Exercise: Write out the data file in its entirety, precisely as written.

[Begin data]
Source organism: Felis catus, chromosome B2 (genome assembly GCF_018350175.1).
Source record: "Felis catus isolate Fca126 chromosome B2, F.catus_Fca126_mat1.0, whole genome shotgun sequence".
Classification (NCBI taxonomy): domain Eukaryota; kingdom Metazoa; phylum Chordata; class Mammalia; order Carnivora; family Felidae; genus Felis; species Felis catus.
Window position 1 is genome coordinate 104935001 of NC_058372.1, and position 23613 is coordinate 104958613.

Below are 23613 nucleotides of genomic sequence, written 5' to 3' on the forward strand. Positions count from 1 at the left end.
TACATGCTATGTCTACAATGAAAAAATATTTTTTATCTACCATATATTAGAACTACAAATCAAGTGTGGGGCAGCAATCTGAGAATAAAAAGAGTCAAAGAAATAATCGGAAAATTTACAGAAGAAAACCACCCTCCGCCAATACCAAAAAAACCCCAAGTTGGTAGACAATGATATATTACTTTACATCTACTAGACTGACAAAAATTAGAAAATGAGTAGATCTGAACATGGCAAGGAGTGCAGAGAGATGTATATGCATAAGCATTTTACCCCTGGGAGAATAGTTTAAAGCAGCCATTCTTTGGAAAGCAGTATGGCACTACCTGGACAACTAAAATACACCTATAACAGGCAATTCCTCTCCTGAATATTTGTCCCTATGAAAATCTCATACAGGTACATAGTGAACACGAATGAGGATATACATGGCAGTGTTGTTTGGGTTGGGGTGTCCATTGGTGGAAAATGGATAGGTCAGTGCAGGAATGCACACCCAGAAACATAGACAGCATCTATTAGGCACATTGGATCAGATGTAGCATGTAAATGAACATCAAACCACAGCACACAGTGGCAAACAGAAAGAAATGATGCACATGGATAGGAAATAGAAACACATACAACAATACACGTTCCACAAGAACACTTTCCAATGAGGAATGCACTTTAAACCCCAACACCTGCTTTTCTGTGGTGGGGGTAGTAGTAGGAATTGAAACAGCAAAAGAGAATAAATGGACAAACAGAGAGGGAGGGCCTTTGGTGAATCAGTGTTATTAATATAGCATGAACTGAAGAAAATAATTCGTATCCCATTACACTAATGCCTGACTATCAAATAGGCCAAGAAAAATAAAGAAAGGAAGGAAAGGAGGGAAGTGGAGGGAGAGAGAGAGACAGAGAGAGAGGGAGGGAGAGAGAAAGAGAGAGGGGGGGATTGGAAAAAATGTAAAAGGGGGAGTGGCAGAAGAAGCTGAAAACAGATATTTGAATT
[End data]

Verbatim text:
Source organism: Felis catus, chromosome B2 (genome assembly GCF_018350175.1).
Source record: "Felis catus isolate Fca126 chromosome B2, F.catus_Fca126_mat1.0, whole genome shotgun sequence".
Classification (NCBI taxonomy): domain Eukaryota; kingdom Metazoa; phylum Chordata; class Mammalia; order Carnivora; family Felidae; genus Felis; species Felis catus.
Window position 1 is genome coordinate 104935001 of NC_058372.1, and position 23613 is coordinate 104958613.

Below are 23613 nucleotides of genomic sequence, written 5' to 3' on the forward strand. Positions count from 1 at the left end.
TACATGCTATGTCTACAATGAAAAAATATTTTTTATCTACCATATATTAGAACTACAAATCAAGTGTGGGGCAGCAATCTGAGAATAAAAAGAGTCAAAGAAATAATCGGAAAATTTACAGAAGAAAACCACCCTCCGCCAATACCAAAAAAACCCCAAGTTGGTAGACAATGATATATTACTTTACATCTACTAGACTGACAAAAATTAGAAAATGAGTAGATCTGAACATGGCAAGGAGTGCAGAGAGATGTATATGCATAAGCATTTTACCCCTGGGAGAATAGTTTAAAGCAGCCATTCTTTGGAAAGCAGTATGGCACTACCTGGACAACTAAAATACACCTATAACAGGCAATTCCTCTCCTGAATATTTGTCCCTATGAAAATCTCATACAGGTACATAGTGAACACGAATGAGGATATACATGGCAGTGTTGTTTGGGTTGGGGTGTCCATTGGTGGAAAATGGATAGGTCAGTGCAGGAATGCACACCCAGAAACATAGACAGCATCTATTAGGCACATTGGATCAGATGTAGCATGTAAATGAACATCAAACCACAGCACACAGTGGCAAACAGAAAGAAATGATGCACATGGATAGGAAATAGAAACACATACAACAATACACGTTCCACAAGAACACTTTCCAATGAGGAATGCACTTTAAACCCCAACACCTGCTTTTCTGTGGTGGGGGTAGTAGTAGGAATTGAAACAGCAAAAGAGAATAAATGGACAAACAGAGAGGGAGGGCCTTTGGTGAATCAGTGTTATTAATATAGCATGAACTGAAGAAAATAATTCGTATCCCATTACACTAATGCCTGACTATCAAATAGGCCAAGAAAAATAAAGAAAGGAAGGAAAGGAGGGAAGTGGAGGGAGAGAGAGAGACAGAGAGAGAGGGAGGGAGAGAGAAAGAGAGAGGGGGGGATTGGAAAAAATGTAAAAGGGGGAGTGGCAGAAGAAGCTGAAAACAGATATTTGAATT